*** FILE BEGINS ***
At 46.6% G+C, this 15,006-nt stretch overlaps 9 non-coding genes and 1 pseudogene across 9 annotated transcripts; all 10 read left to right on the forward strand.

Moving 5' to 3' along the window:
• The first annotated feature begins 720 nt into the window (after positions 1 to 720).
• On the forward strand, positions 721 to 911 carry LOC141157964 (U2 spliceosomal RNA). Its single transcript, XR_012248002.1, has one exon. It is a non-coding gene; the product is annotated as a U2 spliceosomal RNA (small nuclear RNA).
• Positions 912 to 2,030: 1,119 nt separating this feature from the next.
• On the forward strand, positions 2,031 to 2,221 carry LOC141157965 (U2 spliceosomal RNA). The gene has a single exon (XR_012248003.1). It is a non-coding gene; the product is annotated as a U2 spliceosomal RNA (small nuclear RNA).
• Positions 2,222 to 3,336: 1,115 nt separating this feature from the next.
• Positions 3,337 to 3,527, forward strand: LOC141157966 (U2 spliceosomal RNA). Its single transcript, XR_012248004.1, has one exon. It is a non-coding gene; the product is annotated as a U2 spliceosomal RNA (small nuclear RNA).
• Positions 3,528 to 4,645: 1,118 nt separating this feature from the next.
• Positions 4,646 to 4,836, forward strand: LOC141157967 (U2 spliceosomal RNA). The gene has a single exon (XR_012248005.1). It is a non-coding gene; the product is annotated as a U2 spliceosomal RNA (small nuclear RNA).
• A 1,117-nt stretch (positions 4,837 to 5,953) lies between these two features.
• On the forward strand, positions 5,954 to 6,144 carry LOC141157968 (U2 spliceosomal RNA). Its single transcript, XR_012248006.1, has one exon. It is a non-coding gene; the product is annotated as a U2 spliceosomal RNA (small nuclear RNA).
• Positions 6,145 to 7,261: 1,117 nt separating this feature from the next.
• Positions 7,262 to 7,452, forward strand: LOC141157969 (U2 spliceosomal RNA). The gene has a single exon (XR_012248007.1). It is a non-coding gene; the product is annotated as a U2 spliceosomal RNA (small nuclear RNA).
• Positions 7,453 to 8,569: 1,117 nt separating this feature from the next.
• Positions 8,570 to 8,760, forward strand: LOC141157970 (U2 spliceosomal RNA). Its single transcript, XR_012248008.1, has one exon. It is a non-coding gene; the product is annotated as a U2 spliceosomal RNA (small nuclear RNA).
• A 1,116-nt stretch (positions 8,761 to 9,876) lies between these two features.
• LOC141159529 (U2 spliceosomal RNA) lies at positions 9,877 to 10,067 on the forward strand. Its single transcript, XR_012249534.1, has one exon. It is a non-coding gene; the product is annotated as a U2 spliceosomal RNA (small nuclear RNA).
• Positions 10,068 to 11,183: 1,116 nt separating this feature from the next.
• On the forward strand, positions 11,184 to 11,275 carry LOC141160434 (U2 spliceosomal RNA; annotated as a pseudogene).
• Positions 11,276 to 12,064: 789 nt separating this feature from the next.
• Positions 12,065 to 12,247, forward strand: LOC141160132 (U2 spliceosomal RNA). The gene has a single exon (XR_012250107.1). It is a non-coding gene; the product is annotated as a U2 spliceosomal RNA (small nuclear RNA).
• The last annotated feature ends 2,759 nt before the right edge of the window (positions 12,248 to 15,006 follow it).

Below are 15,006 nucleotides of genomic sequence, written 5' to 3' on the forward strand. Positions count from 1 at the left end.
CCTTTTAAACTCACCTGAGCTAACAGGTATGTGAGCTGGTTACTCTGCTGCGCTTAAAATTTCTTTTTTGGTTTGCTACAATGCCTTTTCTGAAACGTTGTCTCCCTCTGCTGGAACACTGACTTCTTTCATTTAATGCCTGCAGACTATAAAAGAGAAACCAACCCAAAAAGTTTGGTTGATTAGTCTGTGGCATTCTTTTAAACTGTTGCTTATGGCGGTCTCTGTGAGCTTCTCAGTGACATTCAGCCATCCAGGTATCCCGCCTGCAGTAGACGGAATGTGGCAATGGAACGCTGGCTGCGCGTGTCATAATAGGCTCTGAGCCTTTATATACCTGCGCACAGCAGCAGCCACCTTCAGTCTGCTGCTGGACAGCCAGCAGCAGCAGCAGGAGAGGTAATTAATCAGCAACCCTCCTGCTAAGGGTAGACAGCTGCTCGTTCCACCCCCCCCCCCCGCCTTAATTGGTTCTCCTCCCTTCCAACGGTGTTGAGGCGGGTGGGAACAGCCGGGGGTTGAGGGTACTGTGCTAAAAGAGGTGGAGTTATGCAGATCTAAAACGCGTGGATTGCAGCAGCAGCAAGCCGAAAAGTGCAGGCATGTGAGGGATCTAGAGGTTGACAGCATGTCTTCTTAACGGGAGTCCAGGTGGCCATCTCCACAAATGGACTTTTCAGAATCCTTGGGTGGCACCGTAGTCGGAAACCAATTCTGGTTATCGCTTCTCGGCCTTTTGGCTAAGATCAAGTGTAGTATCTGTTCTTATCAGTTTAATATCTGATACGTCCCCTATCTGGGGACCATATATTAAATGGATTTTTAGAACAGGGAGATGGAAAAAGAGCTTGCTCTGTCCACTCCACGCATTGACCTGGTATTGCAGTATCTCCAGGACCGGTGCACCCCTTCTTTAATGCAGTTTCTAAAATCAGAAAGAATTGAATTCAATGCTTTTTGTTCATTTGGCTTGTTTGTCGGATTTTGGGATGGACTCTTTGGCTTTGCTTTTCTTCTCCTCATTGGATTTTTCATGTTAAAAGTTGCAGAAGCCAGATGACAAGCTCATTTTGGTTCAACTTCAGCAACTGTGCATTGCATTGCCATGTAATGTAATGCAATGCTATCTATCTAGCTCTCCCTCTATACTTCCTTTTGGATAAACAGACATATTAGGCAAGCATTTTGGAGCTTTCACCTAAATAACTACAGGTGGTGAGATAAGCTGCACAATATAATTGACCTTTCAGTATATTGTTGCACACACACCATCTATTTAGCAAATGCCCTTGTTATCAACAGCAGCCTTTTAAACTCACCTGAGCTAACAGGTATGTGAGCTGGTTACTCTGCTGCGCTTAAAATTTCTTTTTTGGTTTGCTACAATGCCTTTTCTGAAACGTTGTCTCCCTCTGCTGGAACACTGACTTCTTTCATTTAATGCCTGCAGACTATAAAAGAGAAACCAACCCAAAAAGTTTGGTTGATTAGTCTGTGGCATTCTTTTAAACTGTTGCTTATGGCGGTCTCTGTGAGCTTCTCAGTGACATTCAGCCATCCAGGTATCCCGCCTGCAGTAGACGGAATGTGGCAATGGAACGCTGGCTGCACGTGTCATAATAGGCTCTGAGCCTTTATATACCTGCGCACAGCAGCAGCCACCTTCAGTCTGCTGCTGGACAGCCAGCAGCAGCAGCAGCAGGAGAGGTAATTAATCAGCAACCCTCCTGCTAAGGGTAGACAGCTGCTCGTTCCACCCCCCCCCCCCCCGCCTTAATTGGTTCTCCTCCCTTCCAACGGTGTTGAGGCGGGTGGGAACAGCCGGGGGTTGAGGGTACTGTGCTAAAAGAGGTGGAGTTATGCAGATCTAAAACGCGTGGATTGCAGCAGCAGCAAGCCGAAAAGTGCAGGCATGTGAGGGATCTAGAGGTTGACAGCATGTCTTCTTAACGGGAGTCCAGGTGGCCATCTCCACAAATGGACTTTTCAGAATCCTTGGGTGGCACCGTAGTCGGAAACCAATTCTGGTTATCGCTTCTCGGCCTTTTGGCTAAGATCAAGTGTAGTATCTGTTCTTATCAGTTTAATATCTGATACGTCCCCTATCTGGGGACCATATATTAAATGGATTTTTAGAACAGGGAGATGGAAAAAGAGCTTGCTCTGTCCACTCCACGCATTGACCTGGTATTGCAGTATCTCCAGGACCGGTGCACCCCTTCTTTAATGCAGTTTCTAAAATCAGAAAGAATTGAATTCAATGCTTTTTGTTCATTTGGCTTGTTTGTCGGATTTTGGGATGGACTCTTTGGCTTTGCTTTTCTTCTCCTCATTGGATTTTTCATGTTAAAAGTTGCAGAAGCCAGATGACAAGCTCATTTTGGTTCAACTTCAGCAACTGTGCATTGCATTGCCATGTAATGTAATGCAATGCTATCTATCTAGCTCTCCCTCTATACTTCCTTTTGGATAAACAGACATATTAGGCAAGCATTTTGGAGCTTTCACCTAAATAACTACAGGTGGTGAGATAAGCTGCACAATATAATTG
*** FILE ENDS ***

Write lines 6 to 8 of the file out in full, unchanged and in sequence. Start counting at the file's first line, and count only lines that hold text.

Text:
• On the forward strand, positions 2,031 to 2,221 carry LOC141157965 (U2 spliceosomal RNA). The gene has a single exon (XR_012248003.1). It is a non-coding gene; the product is annotated as a U2 spliceosomal RNA (small nuclear RNA).
• Positions 2,222 to 3,336: 1,115 nt separating this feature from the next.
• Positions 3,337 to 3,527, forward strand: LOC141157966 (U2 spliceosomal RNA). Its single transcript, XR_012248004.1, has one exon. It is a non-coding gene; the product is annotated as a U2 spliceosomal RNA (small nuclear RNA).